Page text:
Keywords Adolescent; Adult; Domestic Violence; Dominican Republic/epidemiology; Female; *Food Supply; HIV/isolation & purification; HIV Infections/*epidemiology; Humans; Middle Aged; Qualitative Research; Social Stigma; Social Support; Socioeconomic Factors; Young Adult  
  Abstract BACKGROUND: Food insecurity contributes to poor health outcomes among people living with HIV. In Latin America and the Caribbean, structural factors such as poverty, stigma, and inequality disproportionately affect women and may fuel both the HIV epidemic and food insecurity. METHODS: We examined factors contributing to food insecurity among women living with HIV (WLHIV) in the Dominican Republic (DR). Data collection included in-depth, semi-structured interviews in 2013 with 30 WLHIV with indications of food insecurity who resided in urban or peri-urban areas and were recruited from local HIV clinics. In-person interviews were conducted in Spanish. Transcripts were coded using content analysis methods and an inductive approach to identify principal and emergent themes. RESULTS: Respondents identified economic instability as the primary driver of food insecurity, precipitated by enacted stigma in the labor and social domains. Women described experiences of HIV-related labor discrimination in formal and informal sectors. Women commonly reported illegal HIV testing by employers, and subsequent dismissal if HIV-positive, especially in tourism and free trade zones. Enacted stigma in the social domain manifested as gossip and rejection by family, friends, and neighbors and physical, verbal, and sexual abuse by intimate partners, distancing women from sources of economic and food support. These experiences with discrimination and abuse contributed to internalized stigma among respondents who, as a result, were fearful and hesitant to disclose their HIV status; some participants reported leaving spouses and/or families, resulting in further isolation from economic resources, food and other support. A minority of participants described social support by friends, spouses, families and support groups, which helped to ameliorate food insecurity and emotional distress. CONCLUSIONS: Addressing food insecurity among WLHIV requires policy and programmatic interventions to enforce existing laws designed to protect the rights of people living with HIV, reduce HIV-related stigma, and improve gender equality.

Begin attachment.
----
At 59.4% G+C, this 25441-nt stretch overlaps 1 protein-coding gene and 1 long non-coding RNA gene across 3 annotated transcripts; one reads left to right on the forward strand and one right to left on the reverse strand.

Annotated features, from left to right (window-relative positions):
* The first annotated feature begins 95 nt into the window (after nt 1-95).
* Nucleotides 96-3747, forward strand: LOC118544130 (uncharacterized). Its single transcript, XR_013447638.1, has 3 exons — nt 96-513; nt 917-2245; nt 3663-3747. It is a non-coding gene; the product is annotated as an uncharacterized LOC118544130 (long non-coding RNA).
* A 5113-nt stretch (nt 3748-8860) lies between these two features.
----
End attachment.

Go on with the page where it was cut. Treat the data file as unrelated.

Address Division of HIV, ID and Global Medicine, School of Medicine, University of California – San Francisco, San Francisco, California, United States of America  
  Corporate Author Thesis  
  Publisher Place of Publication Editor  
  Language English Summary Language Original Title  
  Series Editor Series Title Abbreviated Series Title  
  Series Volume Series Issue Edition  
  ISSN 1932-6203 ISBN Medium  
  Area Expedition Conference  
  Notes PMID:28742870 Approved no  
  Call Number ref @ user @ Serial 98011  
Permanent link to this record